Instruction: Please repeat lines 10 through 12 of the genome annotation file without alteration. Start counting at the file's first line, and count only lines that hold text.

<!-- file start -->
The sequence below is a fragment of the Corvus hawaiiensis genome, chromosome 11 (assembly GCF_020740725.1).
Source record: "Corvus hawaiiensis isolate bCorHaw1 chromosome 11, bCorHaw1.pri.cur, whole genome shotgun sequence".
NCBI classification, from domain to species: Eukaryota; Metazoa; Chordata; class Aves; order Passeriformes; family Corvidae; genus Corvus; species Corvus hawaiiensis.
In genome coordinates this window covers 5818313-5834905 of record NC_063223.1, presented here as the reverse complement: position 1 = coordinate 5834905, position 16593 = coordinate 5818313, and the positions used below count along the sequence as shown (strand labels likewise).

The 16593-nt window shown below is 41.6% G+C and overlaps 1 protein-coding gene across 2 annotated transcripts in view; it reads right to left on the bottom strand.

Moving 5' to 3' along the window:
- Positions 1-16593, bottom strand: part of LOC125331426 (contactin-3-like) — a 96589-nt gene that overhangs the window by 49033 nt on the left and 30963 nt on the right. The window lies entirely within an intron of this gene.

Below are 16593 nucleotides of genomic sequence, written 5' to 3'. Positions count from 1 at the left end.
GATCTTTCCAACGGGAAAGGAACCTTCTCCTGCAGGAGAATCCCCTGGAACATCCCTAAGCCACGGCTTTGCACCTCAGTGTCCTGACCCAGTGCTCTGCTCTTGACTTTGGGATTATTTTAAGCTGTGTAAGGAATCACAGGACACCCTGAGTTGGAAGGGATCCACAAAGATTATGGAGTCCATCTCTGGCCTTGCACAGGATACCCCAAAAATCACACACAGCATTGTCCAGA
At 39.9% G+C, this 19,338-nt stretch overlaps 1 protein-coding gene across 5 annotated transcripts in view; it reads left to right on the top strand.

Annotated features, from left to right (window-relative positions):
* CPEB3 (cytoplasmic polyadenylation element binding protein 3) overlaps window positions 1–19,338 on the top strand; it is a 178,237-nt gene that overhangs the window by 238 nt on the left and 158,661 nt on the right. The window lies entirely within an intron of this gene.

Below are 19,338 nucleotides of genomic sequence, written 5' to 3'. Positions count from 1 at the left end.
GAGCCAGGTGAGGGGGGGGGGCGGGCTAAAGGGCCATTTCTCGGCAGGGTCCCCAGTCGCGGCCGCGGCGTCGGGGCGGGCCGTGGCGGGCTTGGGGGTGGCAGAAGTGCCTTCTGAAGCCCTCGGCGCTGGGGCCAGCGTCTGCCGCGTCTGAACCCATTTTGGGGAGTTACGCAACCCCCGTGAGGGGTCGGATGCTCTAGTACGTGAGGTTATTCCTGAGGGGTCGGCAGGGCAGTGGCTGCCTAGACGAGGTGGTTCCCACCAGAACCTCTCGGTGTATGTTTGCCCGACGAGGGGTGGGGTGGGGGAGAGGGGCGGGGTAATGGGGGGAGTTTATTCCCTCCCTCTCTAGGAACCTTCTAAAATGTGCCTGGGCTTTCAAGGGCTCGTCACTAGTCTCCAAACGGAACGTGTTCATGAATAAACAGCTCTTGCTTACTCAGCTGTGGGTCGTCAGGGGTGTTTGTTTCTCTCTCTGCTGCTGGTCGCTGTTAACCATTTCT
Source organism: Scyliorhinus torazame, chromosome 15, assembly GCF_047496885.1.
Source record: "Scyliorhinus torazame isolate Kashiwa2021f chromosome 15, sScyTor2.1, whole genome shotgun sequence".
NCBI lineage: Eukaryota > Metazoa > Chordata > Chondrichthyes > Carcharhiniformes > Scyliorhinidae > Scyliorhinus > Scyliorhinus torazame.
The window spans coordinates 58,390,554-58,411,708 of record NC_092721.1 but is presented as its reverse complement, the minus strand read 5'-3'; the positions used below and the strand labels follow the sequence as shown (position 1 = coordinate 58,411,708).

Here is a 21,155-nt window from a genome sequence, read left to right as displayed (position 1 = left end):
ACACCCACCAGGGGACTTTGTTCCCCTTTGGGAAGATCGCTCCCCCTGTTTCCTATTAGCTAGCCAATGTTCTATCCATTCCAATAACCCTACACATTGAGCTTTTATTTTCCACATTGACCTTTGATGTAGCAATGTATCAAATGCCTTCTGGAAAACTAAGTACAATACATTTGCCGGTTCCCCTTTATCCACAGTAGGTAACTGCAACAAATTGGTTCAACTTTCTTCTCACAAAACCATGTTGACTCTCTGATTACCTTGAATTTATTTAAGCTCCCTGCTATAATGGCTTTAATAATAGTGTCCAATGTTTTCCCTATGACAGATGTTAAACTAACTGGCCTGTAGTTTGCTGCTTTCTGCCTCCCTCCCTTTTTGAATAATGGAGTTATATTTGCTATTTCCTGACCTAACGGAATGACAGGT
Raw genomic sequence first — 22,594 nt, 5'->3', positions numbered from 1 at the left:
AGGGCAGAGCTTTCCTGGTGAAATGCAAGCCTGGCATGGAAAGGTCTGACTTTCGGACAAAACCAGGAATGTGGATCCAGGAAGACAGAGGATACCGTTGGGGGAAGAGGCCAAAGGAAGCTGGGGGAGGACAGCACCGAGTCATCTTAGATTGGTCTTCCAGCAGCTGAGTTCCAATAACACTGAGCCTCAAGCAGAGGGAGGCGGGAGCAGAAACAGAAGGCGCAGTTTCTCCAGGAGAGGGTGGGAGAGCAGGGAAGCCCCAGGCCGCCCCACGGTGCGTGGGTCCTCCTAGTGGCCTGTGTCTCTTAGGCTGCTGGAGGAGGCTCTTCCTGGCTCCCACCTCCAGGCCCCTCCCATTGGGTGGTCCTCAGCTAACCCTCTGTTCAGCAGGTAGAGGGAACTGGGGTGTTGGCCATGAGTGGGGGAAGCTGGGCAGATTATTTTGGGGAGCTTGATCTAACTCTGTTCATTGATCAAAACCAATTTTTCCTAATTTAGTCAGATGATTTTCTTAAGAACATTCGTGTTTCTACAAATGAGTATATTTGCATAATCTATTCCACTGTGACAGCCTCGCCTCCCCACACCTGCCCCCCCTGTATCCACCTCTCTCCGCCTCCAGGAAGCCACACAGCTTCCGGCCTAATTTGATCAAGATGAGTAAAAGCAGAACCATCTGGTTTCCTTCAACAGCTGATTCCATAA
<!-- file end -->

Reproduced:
At 39.9% G+C, this 19,338-nt stretch overlaps 1 protein-coding gene across 5 annotated transcripts in view; it reads left to right on the top strand.

Annotated features, from left to right (window-relative positions):
* CPEB3 (cytoplasmic polyadenylation element binding protein 3) overlaps window positions 1–19,338 on the top strand; it is a 178,237-nt gene that overhangs the window by 238 nt on the left and 158,661 nt on the right. The window lies entirely within an intron of this gene.